Great Mosque

The Great Mosque is located in Huajue Lane, which branches of from the West Street. It is the major spot for the religious activities of over 60,000 Moslems in Xi'an. Unlike Arabian mosques with splendid domes, skyward minarets, and dazzling patterns, this mosque possesses much Chinese tradition in both design and artistic outlook. It assumes the striking features of Chinese pavilions, with painted beams and engraved ridgepoles.

Islam, as a religious order, was founded in the early period of the 7th century and was introduced into China in the mid-7th century by some Arabian merchants and travelers. Many of them settled down and married the local women. Their children became the first generation of Chinese Moslems. In Yuan Dynasty, Islam spread all over China and mosques began to appear everywhere.

The Great Mosque is the most sizable of its kind in the city of Xi'an, and also one of the oldest and best-preserved mosques in China. The Stone Tablet on the Building of the mosque says that it was built in the Tang Dynasty (618-907AD). However, judging from its architectural style, it was possibly built in the Ming Dynasty (1368-1644AD) or the early years of the Qing Dynasty. The imposing buildings were orderly arranged in the garden style complex. The Wooden Arches, Phoenix Pavilion and Retrospection Tower and a service hall capable of accommodating a thousand worshipers are obviously foreign in architectural style. More than six hundred sunken panels and canopy paintings, all carry distinct Arabic patterns, subtle and vividly variable. Wooden panels on the wall are engraved with the Koran and trailing plants. These colored wooden carvings constitute a rare treasure.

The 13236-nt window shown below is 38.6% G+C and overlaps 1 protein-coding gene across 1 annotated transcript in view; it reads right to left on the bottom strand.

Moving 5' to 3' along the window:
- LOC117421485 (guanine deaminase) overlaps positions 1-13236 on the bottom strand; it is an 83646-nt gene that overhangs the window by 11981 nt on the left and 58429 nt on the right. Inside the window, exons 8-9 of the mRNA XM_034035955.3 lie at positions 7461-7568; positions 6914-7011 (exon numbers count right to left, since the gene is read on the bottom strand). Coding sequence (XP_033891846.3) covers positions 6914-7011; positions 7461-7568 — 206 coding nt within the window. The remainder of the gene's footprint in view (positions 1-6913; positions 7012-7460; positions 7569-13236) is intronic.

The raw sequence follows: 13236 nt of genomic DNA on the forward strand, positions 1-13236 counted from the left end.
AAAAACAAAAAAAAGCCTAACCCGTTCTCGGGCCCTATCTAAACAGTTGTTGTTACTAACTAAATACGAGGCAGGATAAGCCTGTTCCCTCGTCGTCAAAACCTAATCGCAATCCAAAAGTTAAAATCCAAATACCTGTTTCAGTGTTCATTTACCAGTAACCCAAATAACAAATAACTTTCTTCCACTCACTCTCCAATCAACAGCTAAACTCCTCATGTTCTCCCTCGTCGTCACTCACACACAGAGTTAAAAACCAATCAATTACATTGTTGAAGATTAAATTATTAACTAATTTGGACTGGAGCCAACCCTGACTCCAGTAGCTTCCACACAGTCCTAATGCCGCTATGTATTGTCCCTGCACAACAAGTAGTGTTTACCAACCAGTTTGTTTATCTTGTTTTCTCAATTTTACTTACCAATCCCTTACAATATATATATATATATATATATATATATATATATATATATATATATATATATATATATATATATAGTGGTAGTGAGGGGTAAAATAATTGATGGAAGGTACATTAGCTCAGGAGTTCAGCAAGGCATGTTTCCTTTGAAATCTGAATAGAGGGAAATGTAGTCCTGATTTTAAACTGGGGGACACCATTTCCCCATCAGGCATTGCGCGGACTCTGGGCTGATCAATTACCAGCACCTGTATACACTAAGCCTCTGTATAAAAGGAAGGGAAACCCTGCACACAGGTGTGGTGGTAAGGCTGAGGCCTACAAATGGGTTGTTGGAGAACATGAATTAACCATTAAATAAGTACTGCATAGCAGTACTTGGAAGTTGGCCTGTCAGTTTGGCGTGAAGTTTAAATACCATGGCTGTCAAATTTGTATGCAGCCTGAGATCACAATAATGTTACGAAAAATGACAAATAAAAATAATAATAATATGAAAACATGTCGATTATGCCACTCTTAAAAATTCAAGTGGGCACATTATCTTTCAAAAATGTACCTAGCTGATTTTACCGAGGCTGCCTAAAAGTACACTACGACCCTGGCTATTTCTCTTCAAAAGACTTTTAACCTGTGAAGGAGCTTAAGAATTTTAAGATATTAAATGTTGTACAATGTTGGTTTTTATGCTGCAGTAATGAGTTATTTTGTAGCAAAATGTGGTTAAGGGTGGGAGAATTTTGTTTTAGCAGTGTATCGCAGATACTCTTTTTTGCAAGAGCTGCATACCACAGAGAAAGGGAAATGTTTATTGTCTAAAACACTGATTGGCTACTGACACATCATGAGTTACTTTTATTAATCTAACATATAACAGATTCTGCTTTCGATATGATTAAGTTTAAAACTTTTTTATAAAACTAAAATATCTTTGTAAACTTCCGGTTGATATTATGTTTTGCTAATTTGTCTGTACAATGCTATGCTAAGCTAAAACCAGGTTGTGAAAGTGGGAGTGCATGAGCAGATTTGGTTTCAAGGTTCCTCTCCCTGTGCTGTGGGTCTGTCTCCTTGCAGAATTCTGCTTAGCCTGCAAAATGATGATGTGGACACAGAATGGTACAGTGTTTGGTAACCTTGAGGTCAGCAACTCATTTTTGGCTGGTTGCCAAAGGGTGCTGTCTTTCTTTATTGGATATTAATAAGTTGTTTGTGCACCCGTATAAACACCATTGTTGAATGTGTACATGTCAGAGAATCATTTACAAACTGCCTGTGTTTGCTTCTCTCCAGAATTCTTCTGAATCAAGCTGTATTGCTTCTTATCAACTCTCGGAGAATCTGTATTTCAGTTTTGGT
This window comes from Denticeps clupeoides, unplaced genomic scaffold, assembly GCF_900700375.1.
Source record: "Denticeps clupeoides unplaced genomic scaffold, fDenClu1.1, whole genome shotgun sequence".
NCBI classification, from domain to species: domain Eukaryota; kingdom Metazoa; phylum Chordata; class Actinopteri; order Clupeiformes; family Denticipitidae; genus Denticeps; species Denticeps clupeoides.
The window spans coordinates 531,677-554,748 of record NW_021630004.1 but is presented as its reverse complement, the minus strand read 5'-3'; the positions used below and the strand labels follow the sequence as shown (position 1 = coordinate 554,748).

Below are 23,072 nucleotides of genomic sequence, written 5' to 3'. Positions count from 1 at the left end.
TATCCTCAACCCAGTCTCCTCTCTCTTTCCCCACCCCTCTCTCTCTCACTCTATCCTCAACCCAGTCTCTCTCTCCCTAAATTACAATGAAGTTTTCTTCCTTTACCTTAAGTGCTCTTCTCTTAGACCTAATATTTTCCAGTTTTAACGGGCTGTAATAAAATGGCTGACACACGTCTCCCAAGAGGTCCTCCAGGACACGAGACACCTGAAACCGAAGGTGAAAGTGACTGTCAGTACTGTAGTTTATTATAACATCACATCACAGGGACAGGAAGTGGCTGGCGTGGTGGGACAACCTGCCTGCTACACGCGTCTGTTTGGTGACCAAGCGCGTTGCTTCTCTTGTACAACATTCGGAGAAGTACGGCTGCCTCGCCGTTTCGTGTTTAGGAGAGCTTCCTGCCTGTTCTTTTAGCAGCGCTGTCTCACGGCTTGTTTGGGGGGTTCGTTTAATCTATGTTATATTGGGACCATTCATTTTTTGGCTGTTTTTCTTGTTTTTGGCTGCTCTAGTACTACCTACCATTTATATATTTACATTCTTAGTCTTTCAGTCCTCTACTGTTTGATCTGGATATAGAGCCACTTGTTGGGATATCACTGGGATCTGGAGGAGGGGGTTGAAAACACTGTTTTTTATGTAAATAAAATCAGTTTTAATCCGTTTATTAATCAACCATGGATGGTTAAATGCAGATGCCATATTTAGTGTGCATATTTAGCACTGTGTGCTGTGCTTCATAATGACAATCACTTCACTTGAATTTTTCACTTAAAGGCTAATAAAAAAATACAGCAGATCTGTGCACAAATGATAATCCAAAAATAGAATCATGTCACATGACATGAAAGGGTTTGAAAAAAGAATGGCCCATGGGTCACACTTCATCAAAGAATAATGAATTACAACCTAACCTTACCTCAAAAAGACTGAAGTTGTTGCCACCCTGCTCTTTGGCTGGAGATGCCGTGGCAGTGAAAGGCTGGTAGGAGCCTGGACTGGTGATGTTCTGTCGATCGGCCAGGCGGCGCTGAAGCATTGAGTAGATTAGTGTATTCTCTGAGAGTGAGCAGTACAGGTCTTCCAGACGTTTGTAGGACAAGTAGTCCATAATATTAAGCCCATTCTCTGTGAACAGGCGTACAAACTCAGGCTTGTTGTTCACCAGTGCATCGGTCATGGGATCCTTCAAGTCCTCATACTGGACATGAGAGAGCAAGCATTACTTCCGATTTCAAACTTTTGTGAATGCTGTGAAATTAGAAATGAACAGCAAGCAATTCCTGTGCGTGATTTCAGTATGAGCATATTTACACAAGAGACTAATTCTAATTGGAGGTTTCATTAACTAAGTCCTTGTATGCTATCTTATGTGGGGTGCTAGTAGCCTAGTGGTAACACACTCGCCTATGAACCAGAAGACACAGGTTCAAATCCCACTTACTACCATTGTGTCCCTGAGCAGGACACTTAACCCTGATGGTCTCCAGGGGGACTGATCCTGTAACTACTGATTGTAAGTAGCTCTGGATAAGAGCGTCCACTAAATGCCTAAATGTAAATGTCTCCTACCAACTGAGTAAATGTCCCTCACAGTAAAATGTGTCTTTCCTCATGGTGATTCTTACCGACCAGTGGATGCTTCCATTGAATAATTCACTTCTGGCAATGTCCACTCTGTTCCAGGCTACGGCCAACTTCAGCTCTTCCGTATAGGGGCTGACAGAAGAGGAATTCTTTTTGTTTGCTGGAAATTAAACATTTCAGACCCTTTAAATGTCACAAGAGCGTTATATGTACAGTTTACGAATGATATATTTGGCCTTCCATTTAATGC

The Great Mosque is one of the four great mosques in china and locates the Islamism Association of Shaanxi and the Islamism Association of Xi'an. It is also the only one Mosque that opens to visitors in the country. But non-Muslim visitors are not allowed to enter to the main prayer hall. The Great Mosque was added to the UNESCO Islamic Heritage List in 1985.

The Moslems in China share much the same customs with their brothers and sisters elsewhere in the world. They worship 5 times a day: at dawn, at noon, in the afternoon, at dusk, and at night. The Constitution of China acknowledges that each citizen has freedom of religion, and that each ethnic group has the freedom to preserve its own customs which are respected everywhere in China.

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